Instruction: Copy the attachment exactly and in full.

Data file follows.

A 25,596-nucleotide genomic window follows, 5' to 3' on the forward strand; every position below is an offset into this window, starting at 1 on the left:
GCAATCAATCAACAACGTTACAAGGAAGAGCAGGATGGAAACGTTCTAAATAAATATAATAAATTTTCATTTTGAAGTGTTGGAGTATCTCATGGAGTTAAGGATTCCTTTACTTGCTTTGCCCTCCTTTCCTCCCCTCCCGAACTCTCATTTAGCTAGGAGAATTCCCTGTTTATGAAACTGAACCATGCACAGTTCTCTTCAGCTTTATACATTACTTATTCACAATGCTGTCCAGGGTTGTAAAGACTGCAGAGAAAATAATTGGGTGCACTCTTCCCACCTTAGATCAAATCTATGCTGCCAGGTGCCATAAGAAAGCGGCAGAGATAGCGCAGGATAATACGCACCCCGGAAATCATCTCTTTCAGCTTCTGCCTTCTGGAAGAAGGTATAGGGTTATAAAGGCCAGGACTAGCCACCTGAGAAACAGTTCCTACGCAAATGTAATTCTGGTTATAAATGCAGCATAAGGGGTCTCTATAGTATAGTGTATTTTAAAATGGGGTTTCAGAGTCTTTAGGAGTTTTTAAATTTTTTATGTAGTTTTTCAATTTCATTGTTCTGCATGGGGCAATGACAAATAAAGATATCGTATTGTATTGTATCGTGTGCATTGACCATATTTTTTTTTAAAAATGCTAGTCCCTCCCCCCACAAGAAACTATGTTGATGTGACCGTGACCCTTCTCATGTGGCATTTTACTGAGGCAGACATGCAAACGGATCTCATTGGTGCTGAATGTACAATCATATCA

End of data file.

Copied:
A 25,596-nucleotide genomic window follows, 5' to 3' on the forward strand; every position below is an offset into this window, starting at 1 on the left:
GCAATCAATCAACAACGTTACAAGGAAGAGCAGGATGGAAACGTTCTAAATAAATATAATAAATTTTCATTTTGAAGTGTTGGAGTATCTCATGGAGTTAAGGATTCCTTTACTTGCTTTGCCCTCCTTTCCTCCCCTCCCGAACTCTCATTTAGCTAGGAGAATTCCCTGTTTATGAAACTGAACCATGCACAGTTCTCTTCAGCTTTATACATTACTTATTCACAATGCTGTCCAGGGTTGTAAAGACTGCAGAGAAAATAATTGGGTGCACTCTTCCCACCTTAGATCAAATCTATGCTGCCAGGTGCCATAAGAAAGCGGCAGAGATAGCGCAGGATAATACGCACCCCGGAAATCATCTCTTTCAGCTTCTGCCTTCTGGAAGAAGGTATAGGGTTATAAAGGCCAGGACTAGCCACCTGAGAAACAGTTCCTACGCAAATGTAATTCTGGTTATAAATGCAGCATAAGGGGTCTCTATAGTATAGTGTATTTTAAAATGGGGTTTCAGAGTCTTTAGGAGTTTTTAAATTTTTTATGTAGTTTTTCAATTTCATTGTTCTGCATGGGGCAATGACAAATAAAGATATCGTATTGTATTGTATCGTGTGCATTGACCATATTTTTTTTTAAAAATGCTAGTCCCTCCCCCCACAAGAAACTATGTTGATGTGACCGTGACCCTTCTCATGTGGCATTTTACTGAGGCAGACATGCAAACGGATCTCATTGGTGCTGAATGTACAATCATATCA